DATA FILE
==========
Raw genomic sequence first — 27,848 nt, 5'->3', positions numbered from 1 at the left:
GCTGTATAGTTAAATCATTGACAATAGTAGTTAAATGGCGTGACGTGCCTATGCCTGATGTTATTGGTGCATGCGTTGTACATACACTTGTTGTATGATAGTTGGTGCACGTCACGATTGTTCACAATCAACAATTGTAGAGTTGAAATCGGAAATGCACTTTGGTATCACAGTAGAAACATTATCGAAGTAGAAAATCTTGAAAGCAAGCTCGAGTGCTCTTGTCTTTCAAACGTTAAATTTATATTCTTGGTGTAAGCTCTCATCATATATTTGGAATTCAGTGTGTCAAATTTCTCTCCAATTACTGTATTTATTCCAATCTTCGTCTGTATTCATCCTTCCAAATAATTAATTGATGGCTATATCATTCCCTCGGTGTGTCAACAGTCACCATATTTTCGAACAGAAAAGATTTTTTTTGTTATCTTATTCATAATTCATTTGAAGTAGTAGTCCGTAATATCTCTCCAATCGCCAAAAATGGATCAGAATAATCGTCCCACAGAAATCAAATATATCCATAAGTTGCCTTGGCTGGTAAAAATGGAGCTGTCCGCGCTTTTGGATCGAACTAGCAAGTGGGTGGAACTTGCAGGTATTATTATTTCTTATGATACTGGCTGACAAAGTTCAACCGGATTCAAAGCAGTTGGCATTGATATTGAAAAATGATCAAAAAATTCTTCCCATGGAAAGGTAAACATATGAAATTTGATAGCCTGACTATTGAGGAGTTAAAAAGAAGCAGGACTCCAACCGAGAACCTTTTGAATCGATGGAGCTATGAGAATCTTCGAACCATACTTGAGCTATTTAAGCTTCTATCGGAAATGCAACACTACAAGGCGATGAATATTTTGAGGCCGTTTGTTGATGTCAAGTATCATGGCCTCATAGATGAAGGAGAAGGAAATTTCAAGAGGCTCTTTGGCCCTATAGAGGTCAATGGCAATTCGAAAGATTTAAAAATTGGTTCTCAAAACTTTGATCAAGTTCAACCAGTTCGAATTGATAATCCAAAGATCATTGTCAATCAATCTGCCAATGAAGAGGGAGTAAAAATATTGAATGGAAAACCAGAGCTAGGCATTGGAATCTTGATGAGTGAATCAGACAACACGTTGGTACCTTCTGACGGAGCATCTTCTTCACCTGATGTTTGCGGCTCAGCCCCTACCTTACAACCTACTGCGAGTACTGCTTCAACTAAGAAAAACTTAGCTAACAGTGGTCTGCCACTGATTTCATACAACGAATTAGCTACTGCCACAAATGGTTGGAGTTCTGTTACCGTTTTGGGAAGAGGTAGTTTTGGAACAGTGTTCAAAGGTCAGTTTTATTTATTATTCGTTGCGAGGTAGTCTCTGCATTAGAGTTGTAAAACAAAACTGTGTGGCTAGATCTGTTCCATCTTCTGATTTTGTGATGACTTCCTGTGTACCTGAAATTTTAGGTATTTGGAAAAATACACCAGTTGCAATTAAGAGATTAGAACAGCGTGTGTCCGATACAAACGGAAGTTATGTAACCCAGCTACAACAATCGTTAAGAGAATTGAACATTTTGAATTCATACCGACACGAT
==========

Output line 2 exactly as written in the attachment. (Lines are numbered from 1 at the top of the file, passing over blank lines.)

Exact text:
GCTGTATAGTTAAATCATTGACAATAGTAGTTAAATGGCGTGACGTGCCTATGCCTGATGTTATTGGTGCATGCGTTGTACATACACTTGTTGTATGATAGTTGGTGCACGTCACGATTGTTCACAATCAACAATTGTAGAGTTGAAATCGGAAATGCACTTTGGTATCACAGTAGAAACATTATCGAAGTAGAAAATCTTGAAAGCAAGCTCGAGTGCTCTTGTCTTTCAAACGTTAAATTTATATTCTTGGTGTAAGCTCTCATCATATATTTGGAATTCAGTGTGTCAAATTTCTCTCCAATTACTGTATTTATTCCAATCTTCGTCTGTATTCATCCTTCCAAATAATTAATTGATGGCTATATCATTCCCTCGGTGTGTCAACAGTCACCATATTTTCGAACAGAAAAGATTTTTTTTGTTATCTTATTCATAATTCATTTGAAGTAGTAGTCCGTAATATCTCTCCAATCGCCAAAAATGGATCAGAATAATCGTCCCACAGAAATCAAATATATCCATAAGTTGCCTTGGCTGGTAAAAATGGAGCTGTCCGCGCTTTTGGATCGAACTAGCAAGTGGGTGGAACTTGCAGGTATTATTATTTCTTATGATACTGGCTGACAAAGTTCAACCGGATTCAAAGCAGTTGGCATTGATATTGAAAAATGATCAAAAAATTCTTCCCATGGAAAGGTAAACATATGAAATTTGATAGCCTGACTATTGAGGAGTTAAAAAGAAGCAGGACTCCAACCGAGAACCTTTTGAATCGATGGAGCTATGAGAATCTTCGAACCATACTTGAGCTATTTAAGCTTCTATCGGAAATGCAACACTACAAGGCGATGAATATTTTGAGGCCGTTTGTTGATGTCAAGTATCATGGCCTCATAGATGAAGGAGAAGGAAATTTCAAGAGGCTCTTTGGCCCTATAGAGGTCAATGGCAATTCGAAAGATTTAAAAATTGGTTCTCAAAACTTTGATCAAGTTCAACCAGTTCGAATTGATAATCCAAAGATCATTGTCAATCAATCTGCCAATGAAGAGGGAGTAAAAATATTGAATGGAAAACCAGAGCTAGGCATTGGAATCTTGATGAGTGAATCAGACAACACGTTGGTACCTTCTGACGGAGCATCTTCTTCACCTGATGTTTGCGGCTCAGCCCCTACCTTACAACCTACTGCGAGTACTGCTTCAACTAAGAAAAACTTAGCTAACAGTGGTCTGCCACTGATTTCATACAACGAATTAGCTACTGCCACAAATGGTTGGAGTTCTGTTACCGTTTTGGGAAGAGGTAGTTTTGGAACAGTGTTCAAAGGTCAGTTTTATTTATTATTCGTTGCGAGGTAGTCTCTGCATTAGAGTTGTAAAACAAAACTGTGTGGCTAGATCTGTTCCATCTTCTGATTTTGTGATGACTTCCTGTGTACCTGAAATTTTAGGTATTTGGAAAAATACACCAGTTGCAATTAAGAGATTAGAACAGCGTGTGTCCGATACAAACGGAAGTTATGTAACCCAGCTACAACAATCGTTAAGAGAATTGAACATTTTGAATTCATACCGACACGAT